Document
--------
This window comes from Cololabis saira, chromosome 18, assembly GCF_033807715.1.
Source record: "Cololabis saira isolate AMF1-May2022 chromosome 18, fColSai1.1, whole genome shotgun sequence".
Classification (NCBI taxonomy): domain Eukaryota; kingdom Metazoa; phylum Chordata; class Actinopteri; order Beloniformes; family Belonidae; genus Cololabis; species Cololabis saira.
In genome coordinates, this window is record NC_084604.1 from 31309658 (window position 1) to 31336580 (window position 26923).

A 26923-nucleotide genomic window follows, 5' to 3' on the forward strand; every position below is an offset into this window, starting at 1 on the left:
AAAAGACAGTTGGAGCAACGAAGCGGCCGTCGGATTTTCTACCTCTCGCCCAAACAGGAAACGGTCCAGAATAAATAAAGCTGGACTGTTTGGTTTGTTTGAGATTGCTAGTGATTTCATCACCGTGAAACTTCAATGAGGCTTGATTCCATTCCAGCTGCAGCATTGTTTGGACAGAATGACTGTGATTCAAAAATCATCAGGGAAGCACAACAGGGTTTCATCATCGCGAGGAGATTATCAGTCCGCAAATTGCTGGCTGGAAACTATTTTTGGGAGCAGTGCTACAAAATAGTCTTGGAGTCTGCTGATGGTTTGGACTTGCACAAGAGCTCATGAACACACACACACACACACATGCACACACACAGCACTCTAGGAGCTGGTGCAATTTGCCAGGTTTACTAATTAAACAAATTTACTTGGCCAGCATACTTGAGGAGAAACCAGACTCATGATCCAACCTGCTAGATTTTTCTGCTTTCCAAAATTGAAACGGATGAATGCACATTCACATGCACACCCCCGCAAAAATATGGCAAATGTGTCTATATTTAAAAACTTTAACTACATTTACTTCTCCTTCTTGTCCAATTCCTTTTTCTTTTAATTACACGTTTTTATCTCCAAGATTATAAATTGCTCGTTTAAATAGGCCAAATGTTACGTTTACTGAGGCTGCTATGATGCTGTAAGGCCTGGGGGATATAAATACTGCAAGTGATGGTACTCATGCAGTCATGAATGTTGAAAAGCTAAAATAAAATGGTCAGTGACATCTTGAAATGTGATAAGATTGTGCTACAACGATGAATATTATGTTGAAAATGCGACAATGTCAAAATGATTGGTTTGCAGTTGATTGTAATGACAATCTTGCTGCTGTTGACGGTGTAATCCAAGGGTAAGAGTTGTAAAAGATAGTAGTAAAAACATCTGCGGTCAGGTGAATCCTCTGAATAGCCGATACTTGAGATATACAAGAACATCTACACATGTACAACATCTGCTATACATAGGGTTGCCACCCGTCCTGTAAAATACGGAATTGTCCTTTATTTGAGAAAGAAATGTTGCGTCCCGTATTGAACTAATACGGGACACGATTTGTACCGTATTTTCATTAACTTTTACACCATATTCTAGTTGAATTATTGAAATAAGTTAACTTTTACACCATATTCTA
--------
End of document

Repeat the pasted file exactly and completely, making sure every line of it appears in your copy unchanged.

This window comes from Cololabis saira, chromosome 18, assembly GCF_033807715.1.
Source record: "Cololabis saira isolate AMF1-May2022 chromosome 18, fColSai1.1, whole genome shotgun sequence".
Classification (NCBI taxonomy): domain Eukaryota; kingdom Metazoa; phylum Chordata; class Actinopteri; order Beloniformes; family Belonidae; genus Cololabis; species Cololabis saira.
In genome coordinates, this window is record NC_084604.1 from 31309658 (window position 1) to 31336580 (window position 26923).

A 26923-nucleotide genomic window follows, 5' to 3' on the forward strand; every position below is an offset into this window, starting at 1 on the left:
AAAAGACAGTTGGAGCAACGAAGCGGCCGTCGGATTTTCTACCTCTCGCCCAAACAGGAAACGGTCCAGAATAAATAAAGCTGGACTGTTTGGTTTGTTTGAGATTGCTAGTGATTTCATCACCGTGAAACTTCAATGAGGCTTGATTCCATTCCAGCTGCAGCATTGTTTGGACAGAATGACTGTGATTCAAAAATCATCAGGGAAGCACAACAGGGTTTCATCATCGCGAGGAGATTATCAGTCCGCAAATTGCTGGCTGGAAACTATTTTTGGGAGCAGTGCTACAAAATAGTCTTGGAGTCTGCTGATGGTTTGGACTTGCACAAGAGCTCATGAACACACACACACACACACATGCACACACACAGCACTCTAGGAGCTGGTGCAATTTGCCAGGTTTACTAATTAAACAAATTTACTTGGCCAGCATACTTGAGGAGAAACCAGACTCATGATCCAACCTGCTAGATTTTTCTGCTTTCCAAAATTGAAACGGATGAATGCACATTCACATGCACACCCCCGCAAAAATATGGCAAATGTGTCTATATTTAAAAACTTTAACTACATTTACTTCTCCTTCTTGTCCAATTCCTTTTTCTTTTAATTACACGTTTTTATCTCCAAGATTATAAATTGCTCGTTTAAATAGGCCAAATGTTACGTTTACTGAGGCTGCTATGATGCTGTAAGGCCTGGGGGATATAAATACTGCAAGTGATGGTACTCATGCAGTCATGAATGTTGAAAAGCTAAAATAAAATGGTCAGTGACATCTTGAAATGTGATAAGATTGTGCTACAACGATGAATATTATGTTGAAAATGCGACAATGTCAAAATGATTGGTTTGCAGTTGATTGTAATGACAATCTTGCTGCTGTTGACGGTGTAATCCAAGGGTAAGAGTTGTAAAAGATAGTAGTAAAAACATCTGCGGTCAGGTGAATCCTCTGAATAGCCGATACTTGAGATATACAAGAACATCTACACATGTACAACATCTGCTATACATAGGGTTGCCACCCGTCCTGTAAAATACGGAATTGTCCTTTATTTGAGAAAGAAATGTTGCGTCCCGTATTGAACTAATACGGGACACGATTTGTACCGTATTTTCATTAACTTTTACACCATATTCTAGTTGAATTATTGAAATAAGTTAACTTTTACACCATATTCTA